So, having spent thousands of dollars to create and market his company (and its spiffy new slogan), Joe was shocked to receive a Cease & Desist letter from a competitor—just weeks before his marketing campaign was set to launch. The other kayaking equipment company was monitoring Joe's trademark filing and threatening to file suit should Joe's company use the slogan in the marketplace. Why? Because Joe's slogan was confusingly similar to the one used by the other company.
As you can imagine, Joe called the online trademarking service in a panic. He was devastated to discover that all the service did was "process the paperwork," and they advised hire a trademark attorney. (Which is, of course, what he should have done in the first place.)
A proper search and opinion by an attorney prior to filing for the trademark would have identified the potential problem long before Joe spent a dime to develop his marketing and PR campaigns. Sadly, by the time I heard from Joe, it was too late. There was nothing I could do to help him. He had to scrap all the marketing materials, news releases and advertisements that featured the now-abandoned slogan and start from scratch.
So, how much did Joe "save" by hiring a "document preparation and filing service" instead of an attorney? Only about $600. (Ironically, that's less than Joe was prepared to spend on a single print ad.)
How much did it cost him? It was easily a five-figure mistake!
Joe found out the hard way that obtaining a federal trademark on your company's name, brands, slogans, logos, Internet domains, or other identifying marks is the only way to legally protect your company against confusingly similar uses by competitors. It's the only real way to prevent a competitor from committing "corporate identity theft."
What's more, federal trademark protection entitles you to use of the "®" symbol to identify your goods or services. And federal registration can also entitle you to higher damage payments and other remedies should you need to protect your trademark in a court of law.
And speaking of damages, what have you done to ensure that your company name and product/service names don't infringe on another owner's trademarks? (At least Joe was lucky that his competitor sent him a Cease and Desist letter instead of just suing him!)
You can avoid potential civil fines and damages for trademark infringement by searching the records of the U.S. Patent & Trademark Office before you start your new business. Before you hire a logo designer, invest in printing, signage, advertising and other expenses, be sure that no one else has already registered your business, product, or service names.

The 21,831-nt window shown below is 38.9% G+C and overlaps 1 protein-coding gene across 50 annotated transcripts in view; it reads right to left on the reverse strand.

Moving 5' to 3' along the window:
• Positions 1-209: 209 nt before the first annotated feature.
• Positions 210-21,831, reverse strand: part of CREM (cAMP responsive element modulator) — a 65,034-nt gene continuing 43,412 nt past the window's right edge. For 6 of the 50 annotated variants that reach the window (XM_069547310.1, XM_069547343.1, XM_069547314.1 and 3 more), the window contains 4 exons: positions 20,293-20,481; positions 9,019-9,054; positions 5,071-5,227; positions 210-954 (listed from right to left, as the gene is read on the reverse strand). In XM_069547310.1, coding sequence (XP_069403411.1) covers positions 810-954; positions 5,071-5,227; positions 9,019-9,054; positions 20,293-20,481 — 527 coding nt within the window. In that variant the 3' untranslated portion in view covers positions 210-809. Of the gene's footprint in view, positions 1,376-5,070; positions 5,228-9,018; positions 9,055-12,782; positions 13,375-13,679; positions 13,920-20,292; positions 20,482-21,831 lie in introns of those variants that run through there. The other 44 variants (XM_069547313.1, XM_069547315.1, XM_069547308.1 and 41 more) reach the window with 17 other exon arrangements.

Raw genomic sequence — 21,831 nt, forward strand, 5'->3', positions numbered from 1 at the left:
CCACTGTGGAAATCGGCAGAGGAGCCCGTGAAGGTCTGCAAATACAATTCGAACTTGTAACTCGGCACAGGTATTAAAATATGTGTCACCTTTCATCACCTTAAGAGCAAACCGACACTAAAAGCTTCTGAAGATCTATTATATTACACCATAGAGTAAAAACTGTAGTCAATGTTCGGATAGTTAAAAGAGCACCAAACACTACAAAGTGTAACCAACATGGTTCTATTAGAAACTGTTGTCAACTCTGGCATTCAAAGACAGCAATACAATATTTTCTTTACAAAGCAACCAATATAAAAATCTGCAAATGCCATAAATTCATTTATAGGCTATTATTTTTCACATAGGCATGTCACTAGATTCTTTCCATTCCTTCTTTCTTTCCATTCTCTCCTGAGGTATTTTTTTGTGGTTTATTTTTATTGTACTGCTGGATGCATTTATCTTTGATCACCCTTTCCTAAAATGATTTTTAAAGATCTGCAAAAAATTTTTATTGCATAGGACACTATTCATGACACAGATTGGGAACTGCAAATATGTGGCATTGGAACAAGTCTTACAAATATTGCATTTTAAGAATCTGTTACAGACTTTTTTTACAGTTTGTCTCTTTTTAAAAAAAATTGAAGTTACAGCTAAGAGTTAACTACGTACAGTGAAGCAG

I cover all this in Protecting Your Trademark Rights. It's free report that could save you thousands. And remember, you'll also receive a voucher for a FREE Consultation on protecting your company or product brand names.
Another one of my clients (I'll call her "Jona Davis") could really have used a copy of our Free Report. She thought she could protect her business by simply registering every domain name that was similar to the name of her company. (For the sake of argument, let's call it "NewStartup.com.") In addition to the "dot-com" extension, Jona registered the .net, .org, .biz, .us, .mobi, .info and .tv extensions.
I thought there was no way anyone could trample my company's good name," she told me. "I figured, at $9 a year for each extension, registering the domain names is a bargain compared to getting a trademark filed."
Somehow her "dot-net" domain name slipped through the cracks and expired without her noticing. She came to us when she discovered that a competitor had snapped up the expired domain name before she could renew it.
One of the first things I asked: "Did you file for a trademark to protect the domain name?" That's when she explained that registering all those domain names was "a lot cheaper than hiring an attorney" to file a trademark application. So I asked her bout the new extensions that are available-like dot-cn, com.cn, ne.cn and others. "And have you registered all the variations of your domain name that are available?" Just off the top of my head I thought of . . .
- New-Start-Up.com or NewStart-Up.com or New-Startup.com
"And what about the .net, .biz, .org and other extensions for any of the above variations?", I asked. When her face fell, I had my answer.
Registering a domain name only prevents a competitor from using that EXACT domain name. (At least, until you forget to renew it.) But there's no limit to the number of "creative" variations of your domain name your competitors can register—leaving your business completely vulnerable.
A federal trademark would have prevented Jona's competitors from using the IDENTICAL trademark, as well as any confusingly similar variations. (You still may want to get a few other domain variations for good measure, but you don’t have to go crazy if you have the federal registration.)
The truth is, domain names cost you money each and every year, whereas a federal trademark is forever. And you only have to deal with periodic renewals and other filings every five or ten years. Jona learned the hard way that her "cheap" solution was hardly a bargain.
It's so easy to avoid the mistakes that both Jona and Joe made. Learn more in our free report,
Protecting Your Trademark Rights By Gold & Rizvi, P.A. — The Idea Attorneys®
John Rizvi, Esq.
Gold & Rizvi, P.A. — The Idea Attorneys®
Email John Rizvi directly.
P.S. Remember, federal trademark protection is the only way to legally protect yourself from trademark infringement by a competitor. Don't take the chance of losing your hard-earned brand equity. Download the free report today.
P.P.S. For a limited time business owners to downloading the free report are eligible to receive a free consultation tailored to their specific company name or brand identity.